After six years running as “chancellor of libations” for Run Wild Missoula's Last Wednesday Beer Run, Pat Cross is handing over his mug.
Cross, who founded the run, recently decided to step down as chancellor to let another runner bring in new ideas and direction for the event.
The new chancellor will be Dana Bandy, the web manager for Run Wild and an original Beer Run participant.
Bandy said he’s filled in for Cross occasionally over the past few years, but even with that experience he may not be able to compete with Cross’ energy and personality.
“He’s a tough one to follow,” Bandy said. “Hopefully, I’ll make it fun in a different way.”
Cross started the monthly run in 2010, after he realized that Run Wild put on great programs, but was short on social activities for its members. He had an idea for a beer run and pitched it to the club, which told Cross to start it if he thought it would work.
“I thought I was just being the idea guy, but I turned into being the chancellor,” Cross said.
Over its six years of existence, the run has started at various locations downtown, on Reserve Street, at Big Sky Brewing Co. and even out at Lolo Peak Brewing Co., with runs winding through trails, neighborhoods and busy avenues.
“That’s one of the nice things about Missoula. It’s really hard not to find a decent place to run,” Cross said.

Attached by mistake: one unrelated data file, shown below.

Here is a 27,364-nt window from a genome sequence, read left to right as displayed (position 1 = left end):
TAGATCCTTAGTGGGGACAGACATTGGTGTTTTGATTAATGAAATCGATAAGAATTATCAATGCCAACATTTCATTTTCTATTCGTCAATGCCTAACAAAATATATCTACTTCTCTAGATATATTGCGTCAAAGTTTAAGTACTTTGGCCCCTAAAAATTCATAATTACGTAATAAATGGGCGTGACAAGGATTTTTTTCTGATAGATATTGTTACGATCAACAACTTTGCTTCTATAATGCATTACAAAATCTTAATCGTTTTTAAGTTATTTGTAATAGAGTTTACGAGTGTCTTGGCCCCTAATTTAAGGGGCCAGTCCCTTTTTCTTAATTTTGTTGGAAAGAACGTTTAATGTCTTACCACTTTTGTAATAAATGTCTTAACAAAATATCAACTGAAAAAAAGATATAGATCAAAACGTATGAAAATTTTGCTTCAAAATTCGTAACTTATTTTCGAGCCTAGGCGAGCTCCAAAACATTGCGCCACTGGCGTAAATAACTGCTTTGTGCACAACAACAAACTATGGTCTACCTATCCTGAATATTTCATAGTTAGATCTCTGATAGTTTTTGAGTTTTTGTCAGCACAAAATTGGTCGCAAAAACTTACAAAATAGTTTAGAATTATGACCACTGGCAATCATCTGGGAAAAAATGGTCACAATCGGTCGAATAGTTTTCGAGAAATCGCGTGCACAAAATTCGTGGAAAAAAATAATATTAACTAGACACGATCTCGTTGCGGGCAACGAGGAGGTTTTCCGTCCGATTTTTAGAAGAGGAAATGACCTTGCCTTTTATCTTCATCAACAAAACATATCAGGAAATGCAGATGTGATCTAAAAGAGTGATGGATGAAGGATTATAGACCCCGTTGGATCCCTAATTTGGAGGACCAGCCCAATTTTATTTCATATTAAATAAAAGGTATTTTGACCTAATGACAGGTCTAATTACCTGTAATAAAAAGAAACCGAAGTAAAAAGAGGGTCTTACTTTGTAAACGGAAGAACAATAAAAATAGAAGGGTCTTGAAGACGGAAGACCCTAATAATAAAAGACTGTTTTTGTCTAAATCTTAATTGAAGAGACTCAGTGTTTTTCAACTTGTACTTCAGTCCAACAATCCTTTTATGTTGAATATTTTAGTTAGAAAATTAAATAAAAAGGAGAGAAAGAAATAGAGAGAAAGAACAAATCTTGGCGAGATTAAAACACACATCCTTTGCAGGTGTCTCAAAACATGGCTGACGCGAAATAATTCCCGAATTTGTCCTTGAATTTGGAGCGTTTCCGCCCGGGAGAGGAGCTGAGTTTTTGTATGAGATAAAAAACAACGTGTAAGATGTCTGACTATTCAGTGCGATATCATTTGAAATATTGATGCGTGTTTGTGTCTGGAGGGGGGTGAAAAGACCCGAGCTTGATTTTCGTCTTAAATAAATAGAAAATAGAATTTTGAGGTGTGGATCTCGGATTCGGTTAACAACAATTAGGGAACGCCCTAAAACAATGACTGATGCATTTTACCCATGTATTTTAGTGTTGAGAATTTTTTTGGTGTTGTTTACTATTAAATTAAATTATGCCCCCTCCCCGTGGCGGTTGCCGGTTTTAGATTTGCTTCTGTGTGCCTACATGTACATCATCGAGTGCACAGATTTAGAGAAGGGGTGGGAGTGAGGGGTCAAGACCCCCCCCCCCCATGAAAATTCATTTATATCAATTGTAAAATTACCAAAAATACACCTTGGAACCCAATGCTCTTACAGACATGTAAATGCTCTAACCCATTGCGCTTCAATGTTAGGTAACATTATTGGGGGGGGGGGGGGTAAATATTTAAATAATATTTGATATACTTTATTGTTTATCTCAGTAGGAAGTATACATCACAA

In October 2010, just three months after the first run, Run Wild and the Beer Run received a publicity boost when Caballo Blanco, the world-famous distance runner who was featured in Christopher McDougall's book “Born to Run,” participated in the event while he was in town to give a talk at the Wilma Theatre.
About 30 people showed up for the first Beer Run, Cross estimated, and participation has ranged from around 20 runners at its lowest, to almost 500 at this year’s Missoula Marathon Beer Run.
Tony Banovich, executive director of Run Wild, said the run has become an integral part of the marathon weekend and the club’s schedule year-round, all due to Cross’ hard work.
“It’s a neat, unique little part of our club,” Banovich said. “It’s a big loss for us. ... We’ll miss having him, but we understand.”
The run is held every month, with a few special events scattered throughout the year, including Christmas and Halloween-themed runs. The Thanksgiving run starts at the Double Front, famous for its fried chicken, which Cross said was the closest he could get to turkey, because “they’re both poultry.”
Cross sees the run as a way to show people what Run Wild is about, without committing them to becoming club members.
“Whether it’s tomorrow night or any time ... we’re more than happy to have anyone come run with us.” Cross said.
Banovich agreed that the low-pressure aspect of the event is one of its strengths. People of all abilities and skill levels can take part and it helps build camaraderie in the club.
“It’s a real social, enjoyable and relaxing event,” Banovich said.
The social aspect of the run is Cross’ favorite part of the event. Usually during runs, Cross said, runners end up talking to the people who run about the same speed as them, but the Beer Run gives participants the chance to connect afterward while having a cold drink and a bite to eat.
Cross will continue serving as vice president on Run Wild’s board of directors and plans to regularly volunteer for other events throughout the year, including filling in as leader of the Beer Run if needed.
“I’m not leaving the club by any stretch,” Cross said. “It’s been a lot of fun.”
July's five-mile Beer Run starts at the Silver Dollar Bar at 6 p.m. Wednesday, the same week and location of the very first event, and is open to the public.